Vertical Force Rocketry Odin's Spear

Contributed by Art Applewhite

Construction Rating: starstarstarstarstar
Flight Rating: starstarstarstarstar
Overall Rating: starstarstarstarstar
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Brief:
Odin's Spear is a single stage, tube finned, 18mm, minimum diameter rocket with parachute recovery.

Construction:
The kit contains:

  • 18.25" BT-20 brown body tube
  • 3" BT-20 Nosecone, 2 piece
  • 3" BT-80 brown Tube fin
  • 4" x 15/16" x 1/8" Balsa
  • 25" Kevlar®
  • 24.5" Elastic
  • 18mm Engine block
  • 1" x 1/8" launch lug
  • Decal & Decal instructions
  • 8" Rocketman Rocket pre-assembled parachute
  • Empty engine casing for engine block installation


PicOdin's Spear is Vertical Force's first kit and they are off to a good start. The kit arrived by Priority Mail just 8 days after it was ordered. It was well packed in a sturdy 4"x 4"x20" cardboard box. All the parts are good quality and fit well together. The tubes are precut to length. Particularly nice is the pre-assembled Rockethead Rockets 8" red mylar parachute. It came with Kevlar® shroud lines with reinforced attachments and a brass snap swivel.

There is an entertaining story at the beginning of the clearly written and well illustrated, 8 page instruction booklet. The steps were presented in a very logical order and it is for anyone who has built a rocket with balsa fins. It takes about 4 hours to complete and most of that time is waiting for the glue to dry.

The shock cord made from a generous 25" piece of Kevlar® cord and a 24" piece of elastic. The fins are 1/8" thick balsa and require a single straight cut for each. The leading and trailing edges of the fins are rounded before they are attached to the body tube and then the 3.5" long, BT-80 ring fin is glued to them. The precut length of the fins was perfect for the tube fin to fit without any additional sanding. The base of the nose cone is glued to the nose cone top with CA and the shock cord tied to the nose cone.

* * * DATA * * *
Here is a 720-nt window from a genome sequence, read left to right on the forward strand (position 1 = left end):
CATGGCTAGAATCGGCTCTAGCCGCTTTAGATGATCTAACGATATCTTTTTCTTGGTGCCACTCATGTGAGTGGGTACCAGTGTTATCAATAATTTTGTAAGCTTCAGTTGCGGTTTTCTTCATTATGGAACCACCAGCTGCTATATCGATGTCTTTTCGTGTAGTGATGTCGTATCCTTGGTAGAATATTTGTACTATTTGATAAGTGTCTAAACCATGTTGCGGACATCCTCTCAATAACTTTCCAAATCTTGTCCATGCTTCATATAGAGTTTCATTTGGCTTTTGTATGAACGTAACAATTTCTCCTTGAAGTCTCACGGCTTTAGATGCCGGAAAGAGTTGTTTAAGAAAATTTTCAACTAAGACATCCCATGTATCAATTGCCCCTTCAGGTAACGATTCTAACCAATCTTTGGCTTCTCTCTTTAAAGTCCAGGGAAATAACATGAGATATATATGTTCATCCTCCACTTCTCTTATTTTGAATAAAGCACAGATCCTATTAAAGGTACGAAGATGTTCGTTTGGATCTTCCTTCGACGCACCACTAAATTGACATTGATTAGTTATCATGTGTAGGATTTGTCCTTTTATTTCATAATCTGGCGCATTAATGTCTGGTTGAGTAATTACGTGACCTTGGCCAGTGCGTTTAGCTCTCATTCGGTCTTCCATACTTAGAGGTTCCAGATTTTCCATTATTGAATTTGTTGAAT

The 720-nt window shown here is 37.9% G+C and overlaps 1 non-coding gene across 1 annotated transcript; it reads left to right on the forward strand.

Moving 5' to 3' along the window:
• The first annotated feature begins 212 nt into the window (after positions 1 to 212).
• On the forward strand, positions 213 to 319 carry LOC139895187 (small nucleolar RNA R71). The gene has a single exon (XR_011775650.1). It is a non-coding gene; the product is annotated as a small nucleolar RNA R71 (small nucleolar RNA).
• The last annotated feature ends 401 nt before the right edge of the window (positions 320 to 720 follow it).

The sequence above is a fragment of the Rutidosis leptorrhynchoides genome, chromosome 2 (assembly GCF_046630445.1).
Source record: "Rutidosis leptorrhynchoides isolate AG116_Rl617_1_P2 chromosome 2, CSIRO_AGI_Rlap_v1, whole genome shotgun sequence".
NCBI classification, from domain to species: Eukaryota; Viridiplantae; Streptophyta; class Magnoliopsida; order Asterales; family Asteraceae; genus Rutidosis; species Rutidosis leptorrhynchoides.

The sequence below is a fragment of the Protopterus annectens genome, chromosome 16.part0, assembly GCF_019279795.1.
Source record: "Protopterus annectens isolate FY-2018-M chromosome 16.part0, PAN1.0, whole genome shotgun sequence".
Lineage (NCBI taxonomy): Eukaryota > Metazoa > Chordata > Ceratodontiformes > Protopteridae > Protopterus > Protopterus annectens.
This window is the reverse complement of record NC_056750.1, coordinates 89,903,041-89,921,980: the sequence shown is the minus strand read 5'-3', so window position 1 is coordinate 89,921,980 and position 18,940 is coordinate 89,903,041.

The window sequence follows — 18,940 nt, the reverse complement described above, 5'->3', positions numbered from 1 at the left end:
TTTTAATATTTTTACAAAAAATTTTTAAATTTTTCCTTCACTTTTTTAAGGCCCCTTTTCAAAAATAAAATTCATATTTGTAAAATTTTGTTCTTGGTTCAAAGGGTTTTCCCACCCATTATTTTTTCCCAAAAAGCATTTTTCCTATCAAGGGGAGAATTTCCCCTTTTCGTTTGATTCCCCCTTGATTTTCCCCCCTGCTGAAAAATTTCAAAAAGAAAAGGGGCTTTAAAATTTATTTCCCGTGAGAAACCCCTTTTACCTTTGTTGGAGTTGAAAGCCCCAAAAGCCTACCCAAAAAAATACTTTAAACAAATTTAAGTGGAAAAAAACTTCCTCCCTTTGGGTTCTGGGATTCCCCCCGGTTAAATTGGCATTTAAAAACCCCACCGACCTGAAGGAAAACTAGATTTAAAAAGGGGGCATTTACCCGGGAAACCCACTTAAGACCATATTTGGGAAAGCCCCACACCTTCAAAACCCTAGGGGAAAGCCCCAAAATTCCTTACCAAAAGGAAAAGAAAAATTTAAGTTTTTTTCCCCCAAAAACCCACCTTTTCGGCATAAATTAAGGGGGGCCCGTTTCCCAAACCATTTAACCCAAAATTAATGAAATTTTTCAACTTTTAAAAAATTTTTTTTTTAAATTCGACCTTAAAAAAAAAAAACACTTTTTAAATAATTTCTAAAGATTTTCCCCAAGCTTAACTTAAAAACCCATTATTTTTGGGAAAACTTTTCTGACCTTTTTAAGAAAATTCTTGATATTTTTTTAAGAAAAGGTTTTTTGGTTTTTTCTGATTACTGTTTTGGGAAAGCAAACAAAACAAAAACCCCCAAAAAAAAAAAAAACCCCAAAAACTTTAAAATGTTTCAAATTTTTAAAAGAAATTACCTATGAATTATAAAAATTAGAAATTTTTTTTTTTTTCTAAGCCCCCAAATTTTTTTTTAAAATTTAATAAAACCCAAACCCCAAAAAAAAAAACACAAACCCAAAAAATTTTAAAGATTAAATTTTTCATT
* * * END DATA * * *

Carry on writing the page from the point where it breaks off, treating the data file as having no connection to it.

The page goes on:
Finishing:
I elected not to paint mine and I didn't apply the distinctive, water slide decal.

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Construction Rating: 5 out of 5

Flight:
With burn bans in effect in most Central Texas counties this Summer I had to wait nearly a month to fly it. The first opportunity was the Austin Area Rocketry Group's launch at Hutto, Texas on August 20, 2005.

It was quite windy so I elected not to use the long delay motors the instructions recommended. The rocket was prepared like most small, parachute-recovery types with 3 squares of recovery wadding and friction fitting the motor. It jumped of the pad and flew very straight but the A8-3 don't carry it very high. Ejection was just before apogee and recovery was quick, close to the pads. The second flight on a B6-2 was about twice as high with ejection well before apogee and an easy recovery. The third flight on a C6-3 went much higher with ejection while the rocket was still going up. The wind carried it into a recently harvested cornfield about 1500 feet from the pads. I was very glad the Rocketman Rockets parachute was a bright metallic red, otherwise I might have had some difficulty finding the unfinished rocket among the short, brown corn stalks.

All the flights were very straight with very little weathercocking despite 10-15 mph winds.

Recovery:
The combination of Kevlar® and elastic cord is very durable. The 8" parachute was easy to pack into the BT-20 body tube and the rocket is so light it could use a streamer for recovery instead.

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Flight Rating: 5 out of 5

Summary:
Pros: Good instructions, easy to build, unique design, great parachute

Cons: None

Overall Rating: 5 out of 5

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